The games are great, the ticket process is not
Carlisle United v Stockport County at Wembley Stadium in the League Two play-off final | Jon Tait/PW

As the ball crashed into the back of the net with just eight minutes left to play, the celebrations were fantastic. 15,000 people jumping out of their seats screaming, shouting and punching the air in celebration. A blue smoke grenade being launched onto the pitch. The sound of our chants and singing booming out at the national stadium at Wembley.

My teenage son was keen to travel the 308 miles from our home on the border with Scotland down to London to watch our local team in a play-off final to gain promotion from League Two up into League One in the English Football League.

He’d been to every home fixture all season, standing in a group with his friends at the front of the terracing. Although many of the boys followed a big English Premier League team such as Liverpool, Manchester United, Manchester City or Newcastle United on the TV, they also paid to watch their local side actually playing on the turf. They’ve been going down together regularly for three years.

It isn’t cheap. A ticket for my 13-year-old costs around $11. It’s around $25 for me. This is for the bottom tier of the professional game in England. A half-time pie and Styrofoam cup of tea will set you back over $6. A hot dog is 4 bucks. We’re not sitting in plastic seats, we’re standing against the barriers on concrete steps under an old cavernous roof.

But that was nothing compared to the $11 he paid for 4 strips of chicken and a few fries at Wembley. We couldn’t get a direct train from Carlisle down to London in time for the game (it kicked-off at 1.30 p.m. on a Sunday) due to engineering work so we had to travel across to Newcastle the night before, stop at his grandfather’s house and get a train from there. Others went by coach that left around 5 a.m. and many more chose to drive the five-and-a-half-hour journey.

Our train tickets (with a discounted Family and Friends railcard) cost $187. We then had to pay tube fares to get from King’s Cross to Wembley and back. The train down was delayed by an hour and we only got into the ground with ten minutes to spare. The match programme was a cool $12.44. Our match tickets came to $48.50.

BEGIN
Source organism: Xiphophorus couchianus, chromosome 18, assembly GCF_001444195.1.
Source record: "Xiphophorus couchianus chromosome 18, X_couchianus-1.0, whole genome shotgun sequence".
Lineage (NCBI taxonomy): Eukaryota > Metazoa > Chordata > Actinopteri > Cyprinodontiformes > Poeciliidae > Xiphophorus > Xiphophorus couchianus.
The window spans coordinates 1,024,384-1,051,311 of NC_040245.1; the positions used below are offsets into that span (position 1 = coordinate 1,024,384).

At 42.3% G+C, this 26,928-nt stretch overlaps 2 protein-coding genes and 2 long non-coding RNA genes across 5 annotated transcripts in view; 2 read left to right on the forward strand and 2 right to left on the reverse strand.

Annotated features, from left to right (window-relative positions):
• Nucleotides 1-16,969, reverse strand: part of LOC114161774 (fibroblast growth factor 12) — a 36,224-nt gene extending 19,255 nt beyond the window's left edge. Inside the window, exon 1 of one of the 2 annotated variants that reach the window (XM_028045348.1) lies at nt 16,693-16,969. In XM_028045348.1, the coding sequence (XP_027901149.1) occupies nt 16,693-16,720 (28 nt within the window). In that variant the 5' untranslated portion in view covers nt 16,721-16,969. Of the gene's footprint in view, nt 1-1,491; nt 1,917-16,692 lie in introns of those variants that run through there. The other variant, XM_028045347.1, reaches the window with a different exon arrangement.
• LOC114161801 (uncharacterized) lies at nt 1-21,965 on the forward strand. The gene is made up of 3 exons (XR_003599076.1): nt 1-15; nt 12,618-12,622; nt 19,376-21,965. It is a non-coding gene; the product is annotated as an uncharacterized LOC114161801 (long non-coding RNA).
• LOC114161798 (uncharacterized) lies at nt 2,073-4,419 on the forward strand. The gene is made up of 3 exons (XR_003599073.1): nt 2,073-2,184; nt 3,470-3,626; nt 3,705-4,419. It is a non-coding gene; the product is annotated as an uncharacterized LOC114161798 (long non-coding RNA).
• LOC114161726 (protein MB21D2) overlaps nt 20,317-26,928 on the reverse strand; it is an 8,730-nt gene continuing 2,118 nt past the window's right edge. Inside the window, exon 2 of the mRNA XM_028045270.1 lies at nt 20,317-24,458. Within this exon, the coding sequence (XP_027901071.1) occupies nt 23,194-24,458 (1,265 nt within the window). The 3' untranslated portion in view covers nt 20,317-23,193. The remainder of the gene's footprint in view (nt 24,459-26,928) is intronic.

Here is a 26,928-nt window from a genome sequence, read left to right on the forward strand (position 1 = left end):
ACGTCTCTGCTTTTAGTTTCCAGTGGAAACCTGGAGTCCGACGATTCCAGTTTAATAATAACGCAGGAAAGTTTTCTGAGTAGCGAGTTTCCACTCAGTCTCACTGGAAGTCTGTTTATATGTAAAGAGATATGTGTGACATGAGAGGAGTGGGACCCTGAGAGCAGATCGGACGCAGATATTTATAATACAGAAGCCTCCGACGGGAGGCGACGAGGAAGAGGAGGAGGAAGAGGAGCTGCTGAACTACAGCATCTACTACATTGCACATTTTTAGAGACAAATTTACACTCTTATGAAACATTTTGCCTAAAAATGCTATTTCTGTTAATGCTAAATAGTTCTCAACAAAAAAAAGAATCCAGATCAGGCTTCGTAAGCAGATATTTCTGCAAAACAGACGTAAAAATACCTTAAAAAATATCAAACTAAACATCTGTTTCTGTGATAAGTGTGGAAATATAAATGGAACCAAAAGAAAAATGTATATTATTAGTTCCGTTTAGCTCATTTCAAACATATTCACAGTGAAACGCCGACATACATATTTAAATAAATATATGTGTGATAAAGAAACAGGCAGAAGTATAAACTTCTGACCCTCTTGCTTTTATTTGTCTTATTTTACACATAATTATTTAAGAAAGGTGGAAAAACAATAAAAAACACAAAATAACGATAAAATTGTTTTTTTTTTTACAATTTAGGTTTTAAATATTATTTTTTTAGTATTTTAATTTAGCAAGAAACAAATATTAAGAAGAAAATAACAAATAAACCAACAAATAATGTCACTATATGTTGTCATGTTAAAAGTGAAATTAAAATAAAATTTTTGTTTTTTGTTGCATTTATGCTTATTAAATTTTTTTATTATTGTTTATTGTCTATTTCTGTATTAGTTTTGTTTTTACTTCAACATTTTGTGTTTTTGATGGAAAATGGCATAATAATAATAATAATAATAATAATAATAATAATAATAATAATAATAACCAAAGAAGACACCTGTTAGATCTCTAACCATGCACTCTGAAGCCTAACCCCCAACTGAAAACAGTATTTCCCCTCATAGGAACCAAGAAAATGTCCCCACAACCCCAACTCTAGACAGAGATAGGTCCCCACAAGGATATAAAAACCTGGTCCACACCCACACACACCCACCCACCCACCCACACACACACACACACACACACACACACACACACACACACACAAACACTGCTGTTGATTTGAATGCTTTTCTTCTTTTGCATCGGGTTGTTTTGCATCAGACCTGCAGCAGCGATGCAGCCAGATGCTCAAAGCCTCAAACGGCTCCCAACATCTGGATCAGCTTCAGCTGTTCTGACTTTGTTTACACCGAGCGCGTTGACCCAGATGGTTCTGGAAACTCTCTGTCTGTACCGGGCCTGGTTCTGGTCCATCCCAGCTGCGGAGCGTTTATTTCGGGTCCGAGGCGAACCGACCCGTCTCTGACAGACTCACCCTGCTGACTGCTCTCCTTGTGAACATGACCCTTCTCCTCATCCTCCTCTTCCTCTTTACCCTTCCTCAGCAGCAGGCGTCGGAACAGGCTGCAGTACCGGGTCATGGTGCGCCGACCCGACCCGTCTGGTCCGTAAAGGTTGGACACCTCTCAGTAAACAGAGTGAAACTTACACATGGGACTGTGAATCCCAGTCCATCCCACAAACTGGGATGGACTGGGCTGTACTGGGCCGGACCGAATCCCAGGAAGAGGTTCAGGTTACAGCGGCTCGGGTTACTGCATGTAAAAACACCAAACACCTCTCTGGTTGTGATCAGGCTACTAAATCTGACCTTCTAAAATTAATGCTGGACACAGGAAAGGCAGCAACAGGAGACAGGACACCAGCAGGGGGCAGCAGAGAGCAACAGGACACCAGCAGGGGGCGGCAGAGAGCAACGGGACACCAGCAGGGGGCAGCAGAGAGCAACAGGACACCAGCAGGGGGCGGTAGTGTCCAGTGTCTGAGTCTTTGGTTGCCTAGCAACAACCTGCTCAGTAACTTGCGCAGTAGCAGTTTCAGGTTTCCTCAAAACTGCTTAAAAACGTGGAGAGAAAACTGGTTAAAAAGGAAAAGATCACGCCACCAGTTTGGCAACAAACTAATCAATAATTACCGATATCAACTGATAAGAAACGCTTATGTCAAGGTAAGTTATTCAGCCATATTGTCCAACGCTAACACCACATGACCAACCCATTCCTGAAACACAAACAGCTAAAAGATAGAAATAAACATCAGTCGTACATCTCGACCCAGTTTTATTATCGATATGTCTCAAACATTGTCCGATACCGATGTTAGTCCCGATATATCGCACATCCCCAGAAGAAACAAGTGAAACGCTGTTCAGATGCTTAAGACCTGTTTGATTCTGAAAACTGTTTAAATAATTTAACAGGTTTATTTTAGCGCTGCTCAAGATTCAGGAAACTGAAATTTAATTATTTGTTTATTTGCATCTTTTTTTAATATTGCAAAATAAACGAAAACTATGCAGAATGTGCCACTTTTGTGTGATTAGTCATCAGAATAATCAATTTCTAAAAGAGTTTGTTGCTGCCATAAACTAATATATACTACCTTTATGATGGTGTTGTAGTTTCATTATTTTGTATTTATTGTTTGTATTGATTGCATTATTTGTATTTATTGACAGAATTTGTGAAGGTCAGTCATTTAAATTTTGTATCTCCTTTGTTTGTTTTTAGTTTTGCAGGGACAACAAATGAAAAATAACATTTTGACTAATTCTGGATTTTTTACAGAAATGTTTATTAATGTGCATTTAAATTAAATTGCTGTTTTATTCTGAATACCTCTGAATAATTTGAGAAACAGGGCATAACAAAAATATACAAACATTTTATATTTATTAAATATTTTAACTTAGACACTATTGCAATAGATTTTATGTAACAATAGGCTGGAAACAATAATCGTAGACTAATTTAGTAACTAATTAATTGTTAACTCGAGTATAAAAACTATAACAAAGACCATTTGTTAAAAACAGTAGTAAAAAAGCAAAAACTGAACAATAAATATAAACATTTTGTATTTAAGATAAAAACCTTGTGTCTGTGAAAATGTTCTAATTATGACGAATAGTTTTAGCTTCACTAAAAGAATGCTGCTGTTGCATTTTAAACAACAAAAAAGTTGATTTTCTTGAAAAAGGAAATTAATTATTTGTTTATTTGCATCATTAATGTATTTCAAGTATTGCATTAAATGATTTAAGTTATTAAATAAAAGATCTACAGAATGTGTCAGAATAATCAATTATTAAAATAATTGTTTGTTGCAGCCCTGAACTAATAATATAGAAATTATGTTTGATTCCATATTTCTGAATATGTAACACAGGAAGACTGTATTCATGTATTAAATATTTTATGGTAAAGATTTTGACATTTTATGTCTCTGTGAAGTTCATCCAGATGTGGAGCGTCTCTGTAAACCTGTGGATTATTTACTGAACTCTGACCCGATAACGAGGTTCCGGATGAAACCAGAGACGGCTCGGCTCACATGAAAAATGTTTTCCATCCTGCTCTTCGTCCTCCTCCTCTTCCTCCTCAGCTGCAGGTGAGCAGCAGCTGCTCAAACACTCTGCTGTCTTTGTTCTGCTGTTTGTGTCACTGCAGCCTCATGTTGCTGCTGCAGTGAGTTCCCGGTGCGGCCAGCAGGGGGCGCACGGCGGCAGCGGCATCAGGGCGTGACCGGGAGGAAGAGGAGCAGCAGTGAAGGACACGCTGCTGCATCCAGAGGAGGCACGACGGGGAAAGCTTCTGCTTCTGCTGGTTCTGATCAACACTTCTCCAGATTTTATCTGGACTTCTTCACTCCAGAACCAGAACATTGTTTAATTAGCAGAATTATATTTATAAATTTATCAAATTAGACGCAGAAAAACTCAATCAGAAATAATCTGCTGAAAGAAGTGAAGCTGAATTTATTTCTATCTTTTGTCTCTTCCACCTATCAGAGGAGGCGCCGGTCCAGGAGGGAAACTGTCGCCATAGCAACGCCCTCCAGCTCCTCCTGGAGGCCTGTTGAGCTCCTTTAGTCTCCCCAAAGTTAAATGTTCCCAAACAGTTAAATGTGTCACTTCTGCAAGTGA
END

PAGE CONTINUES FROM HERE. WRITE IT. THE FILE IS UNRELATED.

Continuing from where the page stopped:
Average weekly wage inadequate

The average weekly wage in Carlisle is around $616 – that’s more than 22% less than England’s national average. The mountains and picturesque little villages of Lakeland below the former textile and railroad red brick city separate it from the old mill towns of Lancashire in the North-West of the country. It’s out of the way. Distant. Especially from the Capital.

Seeing the side promoted was an experience that will hopefully live with my son forever. He didn’t get to see the team lift the trophy, however, as the game went to extra time and penalties and we’d had to leave Wembley for the tube dash back to King’s Cross to catch our train back to Newcastle straight after a celebratory chorus of Freed from Desire.

Promotion comes at a price, however. The club added $2.49 to the price of a match ticket for next season. Wages will no doubt have to be increased for the step up. They’ll have to pay more to attract a higher standard of player.

The average wage for a League Two professional soccer player is reputed to be around $3,000 a week. In League One it’s about £6,000. That’s nothing compared to the Premier League, where the player’s union, the PFA, reports that the average is around $75,000 a week.

Money from television rights pump millions into the game at the top level, but it’s the fans who increasingly have to put their hands in their pockets to keep clubs afloat in the lower Leagues. The over-inflated ambitions of billionaire owners have created a wage system that is totally out of sync with the communities that clubs proport to represent at the highest reaches.

It puts impossible pressures on clubs at both a lower professional level and those at a semi-pro and amateur non-league level where kids are hoovered up by club academies and the wage expectations are increasingly unrealistic and unaffordable.

Soccer used to be the sport of the working classes in the UK. The increasing bourgeoisification of the game is seeing the wages of workers – where a public-service employee has seen their wages lose 25% of their value over the past 13 years – put under ever-increasing hardship as they struggle to keep up.

Since when was going to watch a match on a Saturday such a luxury? It was always considered an escape from the nagging issues of work and home life, somewhere you could go to dream.

For many looking to buy tickets for a match now, it is becoming a nightmare.

We hope you appreciated this article. At People’s World, we believe news and information should be free and accessible to all, but we need your help. Our journalism is free of corporate influence and paywalls because we are totally reader-supported. Only you, our readers and supporters, make this possible. If you enjoy reading People’s World and the stories we bring you, please support our work by donating or becoming a monthly sustainer today. Thank you!


Jon Tait
Jon Tait

Jon Tait is a former sports journalist and postal worker, now working for the U.K.'s largest public sector trade union.